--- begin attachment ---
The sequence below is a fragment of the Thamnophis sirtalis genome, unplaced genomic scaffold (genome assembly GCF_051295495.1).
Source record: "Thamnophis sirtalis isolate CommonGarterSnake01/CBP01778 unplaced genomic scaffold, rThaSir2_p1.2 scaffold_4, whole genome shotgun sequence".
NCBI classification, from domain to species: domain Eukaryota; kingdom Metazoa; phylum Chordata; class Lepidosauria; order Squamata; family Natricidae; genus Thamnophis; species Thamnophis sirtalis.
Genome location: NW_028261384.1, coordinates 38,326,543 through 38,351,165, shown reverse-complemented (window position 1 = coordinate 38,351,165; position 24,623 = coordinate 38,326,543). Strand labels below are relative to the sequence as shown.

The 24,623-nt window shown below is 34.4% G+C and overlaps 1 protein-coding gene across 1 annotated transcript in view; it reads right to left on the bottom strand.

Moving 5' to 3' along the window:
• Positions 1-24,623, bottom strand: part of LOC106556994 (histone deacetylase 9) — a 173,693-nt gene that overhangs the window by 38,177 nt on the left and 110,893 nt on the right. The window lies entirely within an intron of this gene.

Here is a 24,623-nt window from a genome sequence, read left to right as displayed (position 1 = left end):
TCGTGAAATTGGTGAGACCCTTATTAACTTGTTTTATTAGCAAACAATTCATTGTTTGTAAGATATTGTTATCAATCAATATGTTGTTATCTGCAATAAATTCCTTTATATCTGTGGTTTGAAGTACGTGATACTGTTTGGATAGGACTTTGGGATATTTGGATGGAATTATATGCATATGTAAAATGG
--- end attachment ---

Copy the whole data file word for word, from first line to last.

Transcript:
The sequence below is a fragment of the Thamnophis sirtalis genome, unplaced genomic scaffold (genome assembly GCF_051295495.1).
Source record: "Thamnophis sirtalis isolate CommonGarterSnake01/CBP01778 unplaced genomic scaffold, rThaSir2_p1.2 scaffold_4, whole genome shotgun sequence".
NCBI classification, from domain to species: domain Eukaryota; kingdom Metazoa; phylum Chordata; class Lepidosauria; order Squamata; family Natricidae; genus Thamnophis; species Thamnophis sirtalis.
Genome location: NW_028261384.1, coordinates 38,326,543 through 38,351,165, shown reverse-complemented (window position 1 = coordinate 38,351,165; position 24,623 = coordinate 38,326,543). Strand labels below are relative to the sequence as shown.

The 24,623-nt window shown below is 34.4% G+C and overlaps 1 protein-coding gene across 1 annotated transcript in view; it reads right to left on the bottom strand.

Moving 5' to 3' along the window:
• Positions 1-24,623, bottom strand: part of LOC106556994 (histone deacetylase 9) — a 173,693-nt gene that overhangs the window by 38,177 nt on the left and 110,893 nt on the right. The window lies entirely within an intron of this gene.

Here is a 24,623-nt window from a genome sequence, read left to right as displayed (position 1 = left end):
TCGTGAAATTGGTGAGACCCTTATTAACTTGTTTTATTAGCAAACAATTCATTGTTTGTAAGATATTGTTATCAATCAATATGTTGTTATCTGCAATAAATTCCTTTATATCTGTGGTTTGAAGTACGTGATACTGTTTGGATAGGACTTTGGGATATTTGGATGGAATTATATGCATATGTAAAATGG